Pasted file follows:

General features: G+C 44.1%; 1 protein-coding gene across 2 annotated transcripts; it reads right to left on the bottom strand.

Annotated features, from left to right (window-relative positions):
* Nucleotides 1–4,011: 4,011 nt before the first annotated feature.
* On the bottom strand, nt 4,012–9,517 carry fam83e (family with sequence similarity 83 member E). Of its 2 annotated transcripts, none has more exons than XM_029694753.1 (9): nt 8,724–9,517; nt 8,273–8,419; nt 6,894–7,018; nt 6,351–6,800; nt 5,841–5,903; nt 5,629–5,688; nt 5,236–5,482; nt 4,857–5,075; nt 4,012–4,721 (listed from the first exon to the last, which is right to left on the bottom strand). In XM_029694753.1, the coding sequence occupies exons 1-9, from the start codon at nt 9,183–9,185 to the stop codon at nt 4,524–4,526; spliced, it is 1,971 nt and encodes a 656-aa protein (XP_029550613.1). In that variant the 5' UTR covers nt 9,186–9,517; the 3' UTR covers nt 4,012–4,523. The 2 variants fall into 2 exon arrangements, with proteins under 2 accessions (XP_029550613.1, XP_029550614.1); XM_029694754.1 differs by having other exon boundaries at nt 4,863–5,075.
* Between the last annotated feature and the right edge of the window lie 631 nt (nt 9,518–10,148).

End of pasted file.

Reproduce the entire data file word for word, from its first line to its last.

General features: G+C 44.1%; 1 protein-coding gene across 2 annotated transcripts; it reads right to left on the bottom strand.

Annotated features, from left to right (window-relative positions):
* Nucleotides 1–4,011: 4,011 nt before the first annotated feature.
* On the bottom strand, nt 4,012–9,517 carry fam83e (family with sequence similarity 83 member E). Of its 2 annotated transcripts, none has more exons than XM_029694753.1 (9): nt 8,724–9,517; nt 8,273–8,419; nt 6,894–7,018; nt 6,351–6,800; nt 5,841–5,903; nt 5,629–5,688; nt 5,236–5,482; nt 4,857–5,075; nt 4,012–4,721 (listed from the first exon to the last, which is right to left on the bottom strand). In XM_029694753.1, the coding sequence occupies exons 1-9, from the start codon at nt 9,183–9,185 to the stop codon at nt 4,524–4,526; spliced, it is 1,971 nt and encodes a 656-aa protein (XP_029550613.1). In that variant the 5' UTR covers nt 9,186–9,517; the 3' UTR covers nt 4,012–4,523. The 2 variants fall into 2 exon arrangements, with proteins under 2 accessions (XP_029550613.1, XP_029550614.1); XM_029694754.1 differs by having other exon boundaries at nt 4,863–5,075.
* Between the last annotated feature and the right edge of the window lie 631 nt (nt 9,518–10,148).